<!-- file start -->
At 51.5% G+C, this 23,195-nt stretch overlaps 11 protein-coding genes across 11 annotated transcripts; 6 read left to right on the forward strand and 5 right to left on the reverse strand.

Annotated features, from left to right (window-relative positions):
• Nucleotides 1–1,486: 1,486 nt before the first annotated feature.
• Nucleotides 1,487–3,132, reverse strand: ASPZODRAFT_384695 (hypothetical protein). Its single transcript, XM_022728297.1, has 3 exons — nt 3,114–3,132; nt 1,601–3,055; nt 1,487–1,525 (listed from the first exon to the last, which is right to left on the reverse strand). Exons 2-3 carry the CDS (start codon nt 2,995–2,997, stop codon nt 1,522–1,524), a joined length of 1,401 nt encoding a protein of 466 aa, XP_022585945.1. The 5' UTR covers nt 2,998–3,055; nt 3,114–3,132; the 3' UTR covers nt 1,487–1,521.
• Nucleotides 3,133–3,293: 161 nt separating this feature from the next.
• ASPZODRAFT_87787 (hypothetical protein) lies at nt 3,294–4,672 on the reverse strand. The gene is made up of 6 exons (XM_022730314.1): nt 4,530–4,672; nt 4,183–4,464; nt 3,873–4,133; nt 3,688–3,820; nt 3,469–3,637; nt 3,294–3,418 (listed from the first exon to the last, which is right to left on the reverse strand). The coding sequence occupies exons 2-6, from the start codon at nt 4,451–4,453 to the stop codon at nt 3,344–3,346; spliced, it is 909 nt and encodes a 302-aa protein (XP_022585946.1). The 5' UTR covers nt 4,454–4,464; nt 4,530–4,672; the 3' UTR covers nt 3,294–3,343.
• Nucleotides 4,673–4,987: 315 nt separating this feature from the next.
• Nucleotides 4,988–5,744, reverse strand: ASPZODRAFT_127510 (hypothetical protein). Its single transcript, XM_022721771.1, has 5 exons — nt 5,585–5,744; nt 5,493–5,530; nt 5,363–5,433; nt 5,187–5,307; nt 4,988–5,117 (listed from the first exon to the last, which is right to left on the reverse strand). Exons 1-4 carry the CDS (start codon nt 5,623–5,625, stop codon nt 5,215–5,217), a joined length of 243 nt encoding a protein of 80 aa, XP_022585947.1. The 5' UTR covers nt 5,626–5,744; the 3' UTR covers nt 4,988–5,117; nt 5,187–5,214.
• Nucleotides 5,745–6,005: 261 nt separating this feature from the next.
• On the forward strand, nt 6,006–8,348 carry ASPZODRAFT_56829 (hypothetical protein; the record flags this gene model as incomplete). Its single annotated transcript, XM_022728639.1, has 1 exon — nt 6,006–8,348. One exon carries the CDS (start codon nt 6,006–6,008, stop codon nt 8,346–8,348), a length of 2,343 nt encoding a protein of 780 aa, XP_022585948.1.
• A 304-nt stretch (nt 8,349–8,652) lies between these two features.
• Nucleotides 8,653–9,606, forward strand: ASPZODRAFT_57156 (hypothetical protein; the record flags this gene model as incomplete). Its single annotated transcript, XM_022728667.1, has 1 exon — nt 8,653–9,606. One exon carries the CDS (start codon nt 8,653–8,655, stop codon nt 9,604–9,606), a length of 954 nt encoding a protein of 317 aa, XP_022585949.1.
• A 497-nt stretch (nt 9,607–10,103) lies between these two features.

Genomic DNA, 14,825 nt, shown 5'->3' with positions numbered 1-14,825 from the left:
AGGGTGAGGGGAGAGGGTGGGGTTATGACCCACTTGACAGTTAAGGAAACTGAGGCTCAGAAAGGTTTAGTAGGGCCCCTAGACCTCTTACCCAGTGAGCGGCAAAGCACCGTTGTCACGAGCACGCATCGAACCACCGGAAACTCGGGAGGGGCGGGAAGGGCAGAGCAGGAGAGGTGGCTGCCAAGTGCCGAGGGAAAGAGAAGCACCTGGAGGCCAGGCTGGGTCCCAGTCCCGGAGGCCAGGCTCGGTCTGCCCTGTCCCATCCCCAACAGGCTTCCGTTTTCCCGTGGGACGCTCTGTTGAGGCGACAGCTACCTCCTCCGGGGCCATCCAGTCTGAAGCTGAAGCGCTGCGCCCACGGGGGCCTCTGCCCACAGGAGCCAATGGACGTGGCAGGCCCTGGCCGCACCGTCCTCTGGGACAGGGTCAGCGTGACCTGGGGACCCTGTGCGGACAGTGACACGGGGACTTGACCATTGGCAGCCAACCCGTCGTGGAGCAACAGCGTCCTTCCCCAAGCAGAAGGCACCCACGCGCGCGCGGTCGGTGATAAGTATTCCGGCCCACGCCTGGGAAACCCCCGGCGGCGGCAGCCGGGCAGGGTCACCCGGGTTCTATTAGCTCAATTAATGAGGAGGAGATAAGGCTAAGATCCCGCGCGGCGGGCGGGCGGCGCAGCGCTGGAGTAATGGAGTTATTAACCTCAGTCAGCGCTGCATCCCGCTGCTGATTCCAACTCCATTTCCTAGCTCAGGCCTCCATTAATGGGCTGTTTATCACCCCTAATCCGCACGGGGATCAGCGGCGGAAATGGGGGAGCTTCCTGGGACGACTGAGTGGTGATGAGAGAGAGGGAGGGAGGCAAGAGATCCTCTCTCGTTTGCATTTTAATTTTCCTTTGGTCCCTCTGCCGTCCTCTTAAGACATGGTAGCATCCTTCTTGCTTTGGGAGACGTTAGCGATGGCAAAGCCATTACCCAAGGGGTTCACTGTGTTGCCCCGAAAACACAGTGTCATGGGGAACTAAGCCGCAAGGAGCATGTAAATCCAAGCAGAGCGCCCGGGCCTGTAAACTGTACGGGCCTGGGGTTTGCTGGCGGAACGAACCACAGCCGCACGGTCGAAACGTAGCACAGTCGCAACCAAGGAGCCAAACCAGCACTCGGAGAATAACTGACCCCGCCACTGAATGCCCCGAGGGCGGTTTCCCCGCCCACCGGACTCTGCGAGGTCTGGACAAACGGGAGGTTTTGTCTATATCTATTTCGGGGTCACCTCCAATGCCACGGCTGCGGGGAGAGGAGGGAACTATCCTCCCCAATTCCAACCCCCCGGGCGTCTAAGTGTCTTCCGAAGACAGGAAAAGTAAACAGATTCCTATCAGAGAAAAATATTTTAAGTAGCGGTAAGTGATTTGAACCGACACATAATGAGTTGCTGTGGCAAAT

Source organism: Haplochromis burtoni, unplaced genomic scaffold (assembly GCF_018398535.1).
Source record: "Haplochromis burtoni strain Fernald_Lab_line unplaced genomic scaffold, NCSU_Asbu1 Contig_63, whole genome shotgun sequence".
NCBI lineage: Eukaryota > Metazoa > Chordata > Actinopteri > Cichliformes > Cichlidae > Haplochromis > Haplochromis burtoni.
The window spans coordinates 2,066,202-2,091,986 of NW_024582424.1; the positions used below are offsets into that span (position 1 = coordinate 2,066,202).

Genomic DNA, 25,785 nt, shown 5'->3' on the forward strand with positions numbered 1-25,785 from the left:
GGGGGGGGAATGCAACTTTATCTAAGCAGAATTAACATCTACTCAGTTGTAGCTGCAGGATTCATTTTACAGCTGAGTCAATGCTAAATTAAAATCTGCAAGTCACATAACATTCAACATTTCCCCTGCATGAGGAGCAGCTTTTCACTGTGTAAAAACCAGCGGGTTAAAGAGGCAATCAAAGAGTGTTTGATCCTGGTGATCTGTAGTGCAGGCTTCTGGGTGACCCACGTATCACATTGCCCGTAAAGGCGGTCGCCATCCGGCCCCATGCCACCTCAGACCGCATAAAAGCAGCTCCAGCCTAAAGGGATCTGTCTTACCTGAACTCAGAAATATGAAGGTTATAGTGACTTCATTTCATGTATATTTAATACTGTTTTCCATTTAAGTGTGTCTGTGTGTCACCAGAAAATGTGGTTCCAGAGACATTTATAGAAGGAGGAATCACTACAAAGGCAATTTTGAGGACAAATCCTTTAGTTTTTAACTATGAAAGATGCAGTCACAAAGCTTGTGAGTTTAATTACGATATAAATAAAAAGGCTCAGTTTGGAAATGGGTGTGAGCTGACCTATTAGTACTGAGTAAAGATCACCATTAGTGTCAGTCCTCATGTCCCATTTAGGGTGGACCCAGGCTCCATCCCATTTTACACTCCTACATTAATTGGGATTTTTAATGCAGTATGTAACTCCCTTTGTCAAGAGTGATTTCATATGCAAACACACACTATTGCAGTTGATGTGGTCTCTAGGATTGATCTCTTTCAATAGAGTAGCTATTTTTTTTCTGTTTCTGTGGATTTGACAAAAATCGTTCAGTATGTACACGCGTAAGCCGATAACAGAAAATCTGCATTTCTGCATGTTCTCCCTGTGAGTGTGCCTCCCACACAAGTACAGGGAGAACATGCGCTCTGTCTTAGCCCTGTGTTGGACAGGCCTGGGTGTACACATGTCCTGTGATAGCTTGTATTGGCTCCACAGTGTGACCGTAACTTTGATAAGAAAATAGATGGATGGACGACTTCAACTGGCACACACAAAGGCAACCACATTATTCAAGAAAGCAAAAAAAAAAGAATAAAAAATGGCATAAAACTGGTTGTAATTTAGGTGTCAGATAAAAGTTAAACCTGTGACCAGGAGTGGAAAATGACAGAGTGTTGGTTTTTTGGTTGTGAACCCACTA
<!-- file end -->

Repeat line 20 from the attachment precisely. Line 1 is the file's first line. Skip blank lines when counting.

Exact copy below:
Genomic DNA, 25,785 nt, shown 5'->3' on the forward strand with positions numbered 1-25,785 from the left: